What were the key findings?

The research suggests that ‘P4C might have a positive impact on pupil attainment at key stage 2, equivalent to about two months’ extra progress for reading and maths, after just over a year of implementation’ (Gorard, Siddiqui and See, 2017, p. 14).  There was no clear impact on pupils’ writing, however. This is not much of a surprise, though – as the authors note, there is no written element to the P4C programme.

Overall the treatment group made a slightly larger gain (around one months’ extra progress) in CAT scores compared with the control group, suggesting a positive impact on pupils’ critical thinking skills.

Furthermore, it was suggested that ‘P4C is effective for FSM-eligible pupils and that P4C could be one way of reducing the current poverty gradient in key stage 2 results’ (Gorard, Siddiqui and See, 2017, p. 16). However, the same results did not appear with regards to the FSM pupils’ CAT scores.

Finally, P4C was reported by the teachers to be very helpful in helping pupils think critically about issues such as bullying, equality, racism, and fairness (Gorard, Siddiqui and See, 2017).

What are the limitations?

The authors note that the gains in the CAT score results are too small to state that they are definitely the result of P4C (Gorard, Siddiqui and See, 2017, p. 15).

As P4C does not directly teach elements of the National Curriculum measured through SATs, it was a challenge to find room within the current curriculum for the programme. Given the lack of set resources and discussion topics within the P4C programme, the authors noted that the approach could be influenced by teachers’ beliefs and biases – and this became apparent throughout the fieldwork.

Finally, although the research was conducted over a year, ‘this may still be too short a period for the kind of impact sought by the developers’ (Gorard, Siddiqui and See, 2017, p.17).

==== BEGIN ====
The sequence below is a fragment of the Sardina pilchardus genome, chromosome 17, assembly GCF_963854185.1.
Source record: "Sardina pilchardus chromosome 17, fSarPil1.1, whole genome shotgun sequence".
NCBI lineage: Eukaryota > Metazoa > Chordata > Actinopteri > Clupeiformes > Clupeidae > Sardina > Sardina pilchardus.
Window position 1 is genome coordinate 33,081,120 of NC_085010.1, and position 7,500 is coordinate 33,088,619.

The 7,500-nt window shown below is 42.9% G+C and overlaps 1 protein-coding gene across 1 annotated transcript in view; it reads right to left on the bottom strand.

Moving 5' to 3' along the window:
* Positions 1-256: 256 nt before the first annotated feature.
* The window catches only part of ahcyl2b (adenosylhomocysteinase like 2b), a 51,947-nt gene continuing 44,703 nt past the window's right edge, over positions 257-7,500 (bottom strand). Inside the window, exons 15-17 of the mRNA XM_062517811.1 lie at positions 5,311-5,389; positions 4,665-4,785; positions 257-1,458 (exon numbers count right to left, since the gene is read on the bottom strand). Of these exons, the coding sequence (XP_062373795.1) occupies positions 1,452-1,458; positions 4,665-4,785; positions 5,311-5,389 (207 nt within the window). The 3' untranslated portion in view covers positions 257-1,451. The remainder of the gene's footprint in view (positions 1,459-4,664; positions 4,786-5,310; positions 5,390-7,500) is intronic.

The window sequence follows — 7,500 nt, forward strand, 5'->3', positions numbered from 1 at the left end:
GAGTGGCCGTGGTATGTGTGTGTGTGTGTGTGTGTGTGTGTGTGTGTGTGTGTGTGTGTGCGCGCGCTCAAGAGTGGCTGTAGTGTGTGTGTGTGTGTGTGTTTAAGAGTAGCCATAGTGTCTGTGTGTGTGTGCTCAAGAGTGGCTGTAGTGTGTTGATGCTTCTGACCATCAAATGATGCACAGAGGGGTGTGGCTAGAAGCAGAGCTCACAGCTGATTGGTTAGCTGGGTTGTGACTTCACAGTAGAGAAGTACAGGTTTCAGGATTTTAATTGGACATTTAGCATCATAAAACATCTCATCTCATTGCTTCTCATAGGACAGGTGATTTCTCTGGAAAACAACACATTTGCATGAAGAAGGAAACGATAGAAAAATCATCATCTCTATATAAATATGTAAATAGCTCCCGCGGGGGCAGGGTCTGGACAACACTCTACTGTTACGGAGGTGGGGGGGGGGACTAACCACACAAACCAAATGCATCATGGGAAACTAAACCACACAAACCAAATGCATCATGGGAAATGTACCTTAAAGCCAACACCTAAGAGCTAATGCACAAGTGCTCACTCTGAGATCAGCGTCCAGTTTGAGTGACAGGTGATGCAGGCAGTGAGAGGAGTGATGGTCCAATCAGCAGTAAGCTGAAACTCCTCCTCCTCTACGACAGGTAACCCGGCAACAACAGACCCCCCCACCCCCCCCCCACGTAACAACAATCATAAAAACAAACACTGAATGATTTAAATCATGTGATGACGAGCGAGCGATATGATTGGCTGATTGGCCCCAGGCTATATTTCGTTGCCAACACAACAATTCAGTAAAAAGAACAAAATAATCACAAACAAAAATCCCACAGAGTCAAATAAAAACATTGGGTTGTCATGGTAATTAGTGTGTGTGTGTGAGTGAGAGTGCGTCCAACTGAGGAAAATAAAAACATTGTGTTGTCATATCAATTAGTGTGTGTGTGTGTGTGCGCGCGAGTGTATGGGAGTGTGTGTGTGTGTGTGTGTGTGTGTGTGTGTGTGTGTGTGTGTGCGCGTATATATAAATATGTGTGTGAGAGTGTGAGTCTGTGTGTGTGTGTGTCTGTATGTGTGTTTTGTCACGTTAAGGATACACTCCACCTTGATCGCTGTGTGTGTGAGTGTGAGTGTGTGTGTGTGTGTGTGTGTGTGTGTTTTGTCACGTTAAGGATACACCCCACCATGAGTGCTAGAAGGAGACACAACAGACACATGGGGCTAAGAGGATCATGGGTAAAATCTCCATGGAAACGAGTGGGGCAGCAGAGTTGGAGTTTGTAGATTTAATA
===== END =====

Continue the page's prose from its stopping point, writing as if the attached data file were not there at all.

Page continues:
What ideas might you adopt for your own classroom from the research?

It might be interesting to look for ways to embed the P4C approach to teaching within your subject to encourage critical thinking and reasoning, as well as creating a community of enquiry. You could use thought-provoking stimuli – such as films, stories and paintings – to help pupils generate questions and encourage discussion and debate. This may involve revising schemes of learning to ensure sufficient time is allocated to cover the curriculum.

What questions does the research raise for teachers?

  • Can the P4C approach be used across the curriculum to teach subjects such as English, maths, geography, and modern foreign languages?
  • If P4C is to be taught as a separate entity, where will the time be found within the existing curriculum?
  • Is P4C best suited to PSHE lessons?
  • How can teachers ensure that the stimuli used will challenge pupils’ thinking and generate critical dialogue?
  • Is P4C CPD training a good investment for both the school and individual teachers?

Further reading

Colom, R., Moriy´on, F., Magro, C. and Morilla, E. (2014) The Long-term Impact of Philosophy for Children: A Longitudinal Study (Preliminary Results). Analytic Teaching and Philosophical Praxis, 35.1, pp. 50–56.

Fair, F., Haas, L., Gardosik, C., Johnson, D., Price, D. and Leipnik, O. (2015) Socrates in the Schools from Scotland to Texas: Replicating a Study on the Effects of a Philosophy for Children Program. Journal of Philosophy in Schools, 2.1, pp. 18–37.

Topping, K. and Trickey, S. (2007) Collaborative Philosophical Inquiry for Schoolchildren: Cognitive Gains at 2-year Follow-up. British Journal of Educational Psychology, 77.4, pp. 787–796.